Hitachi VFD Connection

Hey Michael, hey Moosa @moosaes,

Here you mix up input current and output current!

Also according to IEC 60034-1 the power rating on spindles does not mean the electrical power they draw, but the mechanical power they are able to deliver at their shaft (see here for details).

Yes, with a VFD on a single phase supply circuit, the input current is about is more than twice what is the rated output current. I own the Omron MX2 which is identical to your Hitachi WJ200, the manual is practically identical too (Omron MX2 User’s Manual / Hitachi WJ200 User’s Manual).

As you can see on the VFD’s nameplate that Michael shows above, it delivers max. 12 A three-phase output current to a spindle motor, and in order to do this, it draws up to 24 A on a single-phase supply line. In the manual, a 30 A fuse/MCB is recommended. That is because the output current rating applies to three phases that are delivered on three wires simultanely, each rotated by 120°. If you look at mathematics of three-phase electricity, you can calculate how much current that is if you sum up all the three currents at a certain moment in time:

Image: Three-phase electricity: Each wave is shifted by 120°.

A VFD is an AC-to-DC-to-three-phase-AC inverter, which means, first the AC input current from the supply line is rectified to DC power, then it is stored in a large capacitor, and then an array of six IGBTs controlled by a microcontroller switches the three output currents on and off to form the three output current waves on the fly.

That also answers the other question: The table in the Omron MX2/Hitachi WJ200 manual that says you have to use 10 AWG on both input and ouput is obviously wrong for the purpose of simplicity. This table has only one column “Power Lines”, but to be correct, it would need to have two columns for the power lines, one for input power wire and one for output (motor) power wire, at least for the single-phase input models.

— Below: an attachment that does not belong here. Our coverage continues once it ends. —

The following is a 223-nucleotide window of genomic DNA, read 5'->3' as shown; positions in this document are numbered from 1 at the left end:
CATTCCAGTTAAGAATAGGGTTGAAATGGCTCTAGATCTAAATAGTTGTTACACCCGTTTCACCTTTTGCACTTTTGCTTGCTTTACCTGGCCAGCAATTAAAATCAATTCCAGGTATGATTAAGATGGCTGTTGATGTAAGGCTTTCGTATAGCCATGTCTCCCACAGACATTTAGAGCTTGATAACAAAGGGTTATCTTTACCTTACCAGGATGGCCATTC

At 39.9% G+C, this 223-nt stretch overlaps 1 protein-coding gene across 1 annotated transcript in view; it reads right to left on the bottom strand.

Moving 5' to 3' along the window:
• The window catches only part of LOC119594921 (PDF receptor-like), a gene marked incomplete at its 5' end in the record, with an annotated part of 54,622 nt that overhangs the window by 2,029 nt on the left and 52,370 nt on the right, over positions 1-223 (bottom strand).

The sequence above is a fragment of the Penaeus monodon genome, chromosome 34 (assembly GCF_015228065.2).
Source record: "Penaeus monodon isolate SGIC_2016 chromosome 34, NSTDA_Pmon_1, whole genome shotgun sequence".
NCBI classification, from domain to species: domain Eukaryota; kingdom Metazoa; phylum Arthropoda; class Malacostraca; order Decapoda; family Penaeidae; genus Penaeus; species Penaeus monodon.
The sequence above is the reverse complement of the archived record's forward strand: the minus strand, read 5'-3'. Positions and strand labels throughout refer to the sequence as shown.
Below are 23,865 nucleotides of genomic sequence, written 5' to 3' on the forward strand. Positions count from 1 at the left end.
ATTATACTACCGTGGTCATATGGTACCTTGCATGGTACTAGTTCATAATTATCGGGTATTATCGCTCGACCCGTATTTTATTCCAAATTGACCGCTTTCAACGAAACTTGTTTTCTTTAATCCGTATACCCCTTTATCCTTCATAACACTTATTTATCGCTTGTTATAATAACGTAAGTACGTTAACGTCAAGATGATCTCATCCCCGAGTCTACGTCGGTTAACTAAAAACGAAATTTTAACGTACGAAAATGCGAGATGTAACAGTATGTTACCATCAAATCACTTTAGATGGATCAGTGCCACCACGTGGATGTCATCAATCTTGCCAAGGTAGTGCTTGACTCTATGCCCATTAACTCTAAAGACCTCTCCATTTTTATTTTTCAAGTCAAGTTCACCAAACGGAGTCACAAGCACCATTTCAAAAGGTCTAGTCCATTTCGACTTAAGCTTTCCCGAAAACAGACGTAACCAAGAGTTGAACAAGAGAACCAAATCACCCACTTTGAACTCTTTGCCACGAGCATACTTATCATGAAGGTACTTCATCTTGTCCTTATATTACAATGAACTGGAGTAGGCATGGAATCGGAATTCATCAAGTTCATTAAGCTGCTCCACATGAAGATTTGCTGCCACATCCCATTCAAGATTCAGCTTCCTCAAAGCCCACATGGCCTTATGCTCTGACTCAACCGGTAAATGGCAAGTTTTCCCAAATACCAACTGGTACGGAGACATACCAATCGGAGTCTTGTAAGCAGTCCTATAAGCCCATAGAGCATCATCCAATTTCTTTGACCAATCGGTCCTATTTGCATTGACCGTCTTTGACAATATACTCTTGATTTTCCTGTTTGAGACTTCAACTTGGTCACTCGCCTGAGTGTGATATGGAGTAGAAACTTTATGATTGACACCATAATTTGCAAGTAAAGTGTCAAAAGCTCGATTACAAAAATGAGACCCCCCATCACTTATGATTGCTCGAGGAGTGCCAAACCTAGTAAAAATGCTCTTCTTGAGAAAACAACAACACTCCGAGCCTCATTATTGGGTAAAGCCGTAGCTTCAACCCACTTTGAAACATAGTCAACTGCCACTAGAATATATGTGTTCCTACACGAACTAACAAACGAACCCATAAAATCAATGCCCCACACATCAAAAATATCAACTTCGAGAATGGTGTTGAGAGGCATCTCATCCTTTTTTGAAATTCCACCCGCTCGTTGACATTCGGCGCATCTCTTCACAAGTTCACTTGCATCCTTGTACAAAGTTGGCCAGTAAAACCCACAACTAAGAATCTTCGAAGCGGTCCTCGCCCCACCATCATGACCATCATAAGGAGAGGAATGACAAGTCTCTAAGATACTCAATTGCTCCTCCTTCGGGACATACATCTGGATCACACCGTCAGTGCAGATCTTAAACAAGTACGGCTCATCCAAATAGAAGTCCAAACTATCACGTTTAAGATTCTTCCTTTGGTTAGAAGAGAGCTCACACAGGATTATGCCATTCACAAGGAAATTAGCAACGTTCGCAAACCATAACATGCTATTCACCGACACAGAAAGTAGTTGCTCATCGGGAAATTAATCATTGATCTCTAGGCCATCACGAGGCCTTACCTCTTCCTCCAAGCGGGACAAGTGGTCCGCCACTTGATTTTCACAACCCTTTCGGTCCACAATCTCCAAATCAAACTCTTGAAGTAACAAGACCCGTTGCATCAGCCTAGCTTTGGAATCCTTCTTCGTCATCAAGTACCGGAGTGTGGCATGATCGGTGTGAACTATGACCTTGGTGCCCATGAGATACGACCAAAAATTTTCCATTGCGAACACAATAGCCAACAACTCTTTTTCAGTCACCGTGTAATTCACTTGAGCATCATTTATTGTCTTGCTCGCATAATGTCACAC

– Source: Omron MX2 User’s Manual

Image: A typical spindle cable for use in a power chain (LAPP ÖLFLEX® CLASSIC FD 810 CY)

You need the 10 AWG cable only on the single-phase input (suited for 24 A), not on the (motor) output. For the VFD output, i.e. the spindle cable, 12 AWG is enough, as the current is spread over three wires (suited for rated VFD output, which is 12 A here). See nameplate of VFD. As you can see here, the nameplate of my Omron MX2 for 2.2 kW motor and single phase input is identical regarding input and output power to Michael’s Hitachi WJ200:

Image 1: Michael’s Hitachi WJ200 VFD nameplate.
Image 2: Aiph5u’s Omron MX2 VFD nameplate.

As you can see, the input and output currents on my VFD and on Michaels VFD are identical:

50–60 Hz 200–240 V 1-phase input: 24 A / 22 A,
.1–400 Hz 200–240 V 3-phase output: 12 A / 11 A.

The only difference is that the Omron MX2 can deliver 580 Hz instead of only 400 Hz on Michael’s Hitachi WJ200. So my MX2 can run a spindle like this: ATC-8022-42-HSK25 2.2 kW 42,000 rpm water-cooled spindle at 34,800 rpm (see also[ ➪ How to calculate the rpm of spindles based on frequency)

If you want to calculate what your spindle really draws, see here:

It shows what a 2.2 kW spindle really draws and that the power ratings on cheap chinese spindles are often wrong.

See also the explanations in

to be sure to select the correct spindle cable and its dimensions.

The Masso G3 CNC controller does not support Modbus serial communication. You’ll have to use the analog 0–10 V control for spindle speed and a programmable input terminal for spindle RUN/STOP/REV. Use the search function to find:

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